Addiction is all about a consistent behaviour or use of a substance. Think about social media for a second. Are you utterly compelled to check Facebook every few minutes, just in case you’re missing out of something? That urge to compulsively check social media is, in fact, an addiction, albeit not as harmful to your life as substance abuse or gambling. However, it could lose you a few friends and prospective dates if you’re more interested in the screen, than the person with you.
So, if you’re single, look for signs of consistent, repetitive behaviour. For example, it’s pretty normal to have a beer in hand while out at the pub with friends. However, does the new guy you’re dating always have a beer in hand? Does he crack one open every night, as soon as he walks in the door? Does he only invite you to do things that revolve around drinking? These things can be telling signs of an addictive pattern.
When you’re in a relationship, ask yourself these questions to understand whether or not your man is an addict:
Does he rely on the activity or thing to feel good?
Do you feel in competition with something he does and generally feel like you come second to it?
Does he get anxious or irritable if he doesn’t have it or can’t do it for a couple of days?
Does he accuse you of controlling him if you suggest a night or a week without it?
Is the activity affecting other areas of your partner’s life negatively? As in, does it damage his health, make him anti-social or cost him his paycheck every week?
If you answer ‘yes’ to any or all of these questions, it’s time to take a serious look at what you need to do.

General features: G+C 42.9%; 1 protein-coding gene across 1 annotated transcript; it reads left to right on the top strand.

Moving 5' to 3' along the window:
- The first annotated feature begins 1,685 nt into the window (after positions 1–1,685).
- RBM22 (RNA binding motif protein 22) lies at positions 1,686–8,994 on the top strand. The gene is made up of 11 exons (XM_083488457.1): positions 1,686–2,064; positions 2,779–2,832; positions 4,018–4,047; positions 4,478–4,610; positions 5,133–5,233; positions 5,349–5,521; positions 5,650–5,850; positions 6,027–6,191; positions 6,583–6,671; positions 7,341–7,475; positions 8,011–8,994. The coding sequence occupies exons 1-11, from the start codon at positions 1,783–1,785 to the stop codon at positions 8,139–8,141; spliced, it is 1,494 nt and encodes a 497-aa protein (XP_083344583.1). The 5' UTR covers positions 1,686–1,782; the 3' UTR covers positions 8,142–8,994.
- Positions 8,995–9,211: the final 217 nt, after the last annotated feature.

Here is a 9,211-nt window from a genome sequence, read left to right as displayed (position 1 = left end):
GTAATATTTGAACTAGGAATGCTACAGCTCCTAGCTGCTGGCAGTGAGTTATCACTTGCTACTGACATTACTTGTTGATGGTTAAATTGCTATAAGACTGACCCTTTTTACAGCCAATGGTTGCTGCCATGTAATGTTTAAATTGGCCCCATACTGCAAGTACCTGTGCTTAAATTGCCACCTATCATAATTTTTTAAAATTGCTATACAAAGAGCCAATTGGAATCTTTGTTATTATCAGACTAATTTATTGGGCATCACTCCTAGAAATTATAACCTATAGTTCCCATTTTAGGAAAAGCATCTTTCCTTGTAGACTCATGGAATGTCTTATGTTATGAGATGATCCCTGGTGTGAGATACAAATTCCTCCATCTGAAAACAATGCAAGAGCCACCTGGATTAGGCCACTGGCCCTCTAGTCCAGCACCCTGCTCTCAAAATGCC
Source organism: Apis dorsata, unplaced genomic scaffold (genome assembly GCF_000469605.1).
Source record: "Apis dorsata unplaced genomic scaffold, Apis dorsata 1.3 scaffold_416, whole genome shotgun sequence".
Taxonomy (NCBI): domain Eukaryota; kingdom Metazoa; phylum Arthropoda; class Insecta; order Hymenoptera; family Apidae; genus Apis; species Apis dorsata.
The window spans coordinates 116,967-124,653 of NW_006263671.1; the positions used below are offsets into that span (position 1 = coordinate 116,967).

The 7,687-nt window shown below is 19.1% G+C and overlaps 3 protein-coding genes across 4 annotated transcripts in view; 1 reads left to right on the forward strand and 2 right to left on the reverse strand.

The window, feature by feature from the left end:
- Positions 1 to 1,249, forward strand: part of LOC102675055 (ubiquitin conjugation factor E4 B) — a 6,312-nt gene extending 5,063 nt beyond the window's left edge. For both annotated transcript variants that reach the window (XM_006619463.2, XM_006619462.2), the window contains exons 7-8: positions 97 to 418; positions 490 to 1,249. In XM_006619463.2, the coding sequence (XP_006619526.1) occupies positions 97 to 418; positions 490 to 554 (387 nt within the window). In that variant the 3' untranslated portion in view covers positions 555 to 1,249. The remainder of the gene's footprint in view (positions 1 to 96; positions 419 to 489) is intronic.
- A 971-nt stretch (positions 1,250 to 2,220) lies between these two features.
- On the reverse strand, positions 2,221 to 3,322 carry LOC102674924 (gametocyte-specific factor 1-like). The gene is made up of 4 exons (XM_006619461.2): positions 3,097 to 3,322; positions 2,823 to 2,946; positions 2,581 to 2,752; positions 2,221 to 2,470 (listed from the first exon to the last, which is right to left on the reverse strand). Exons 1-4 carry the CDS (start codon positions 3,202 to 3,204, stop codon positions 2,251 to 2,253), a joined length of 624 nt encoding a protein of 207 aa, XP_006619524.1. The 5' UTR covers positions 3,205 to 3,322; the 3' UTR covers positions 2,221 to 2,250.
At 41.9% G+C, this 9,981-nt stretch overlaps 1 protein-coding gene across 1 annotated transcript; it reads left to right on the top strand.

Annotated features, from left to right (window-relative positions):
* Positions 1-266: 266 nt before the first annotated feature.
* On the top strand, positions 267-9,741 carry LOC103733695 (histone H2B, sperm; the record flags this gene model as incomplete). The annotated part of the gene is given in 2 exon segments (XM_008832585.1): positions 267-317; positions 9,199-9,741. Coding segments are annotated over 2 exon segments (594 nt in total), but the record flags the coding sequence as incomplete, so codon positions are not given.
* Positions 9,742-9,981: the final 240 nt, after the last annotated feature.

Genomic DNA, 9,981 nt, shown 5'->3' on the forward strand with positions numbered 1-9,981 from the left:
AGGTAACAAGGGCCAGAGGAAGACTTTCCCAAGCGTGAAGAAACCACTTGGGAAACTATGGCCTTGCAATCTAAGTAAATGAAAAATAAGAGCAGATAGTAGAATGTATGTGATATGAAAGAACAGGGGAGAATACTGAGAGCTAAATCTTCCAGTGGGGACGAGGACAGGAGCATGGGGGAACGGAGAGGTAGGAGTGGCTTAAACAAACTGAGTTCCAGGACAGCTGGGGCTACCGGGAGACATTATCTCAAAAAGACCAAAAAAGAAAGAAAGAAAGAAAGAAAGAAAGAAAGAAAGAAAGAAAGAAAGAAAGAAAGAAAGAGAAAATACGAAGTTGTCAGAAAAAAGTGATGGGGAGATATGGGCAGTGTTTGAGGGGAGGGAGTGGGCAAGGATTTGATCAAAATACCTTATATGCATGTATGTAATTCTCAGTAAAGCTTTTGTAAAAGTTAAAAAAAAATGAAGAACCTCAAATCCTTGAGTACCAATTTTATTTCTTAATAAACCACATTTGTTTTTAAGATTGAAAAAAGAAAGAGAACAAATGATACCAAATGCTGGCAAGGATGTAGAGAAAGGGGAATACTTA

How To Deal With Addiction
If you’re single, you haven’t crossed into the danger zone of having to deal with addiction. Watch for consistency of patterns in the men you date and either steer clear or bring it up directly, if you feel it’s a good idea. A man who’s actively working to be rid of an addiction, like trying to quit smoking or drink less for example, will more often than not tell you about his journey and what he’s doing about it. On the flip side, an addict will usually deny he has a problem or tell you it’s not actually a problem.
When you’re in a relationship with a guy you suspect is an addict, what you can’t do is ‘love or ‘care’ him out of his behaviour. Know that he’s filling a subconscious need – hence the compulsiveness – so until another subconscious need pulls him out of it, he’ll keep doing it. Being patient and loving about his problem only serves to enable and reward the behaviour. Compare it to a five-year-old kid having a tantrum because he can’t have a toy at the shop. Give him a toy once to tame the tantrum and you’ve set yourself up for tantrums each and every time.
You need to teach a child that there are boundaries and that getting a toy at the shops, every time, just isn’t going to happen. In fact, the more tantrums he has, the less likely he is to be rewarded at all. It works exactly the same with addicts. He has to realise what his addiction is costing him. Then, he has to find the motivation to seek professional help and take the actions required, just like the five-year-old has to realise that tantrums won’t get him anywhere, or anything.
This approach often means taking space away from the relationship and leaving him alone with his addiction. He needs to emotionally realise what it’s going to cost him, if he continues. In this case, the cost is you, so that should be enough for him to find the internal motivation to deal with it. If that doesn’t work, you may need to issue an ultimatum, leave him and not come back until things have changed. It’s very important to stick to your word, or else you risk the whole pattern repeating. Worse, he’ll know you’re not actually going to leave him, so his motivation will drop and you’ll be back at square one.
Whatever you do, an addict must be willing to seek help and you need to know this is the case. If he doesn’t, he’ll never be capable of putting you first. You’ll always be stuck in a reverse love triangle, where your man and his addiction are together on top and you’re left dangling beneath them.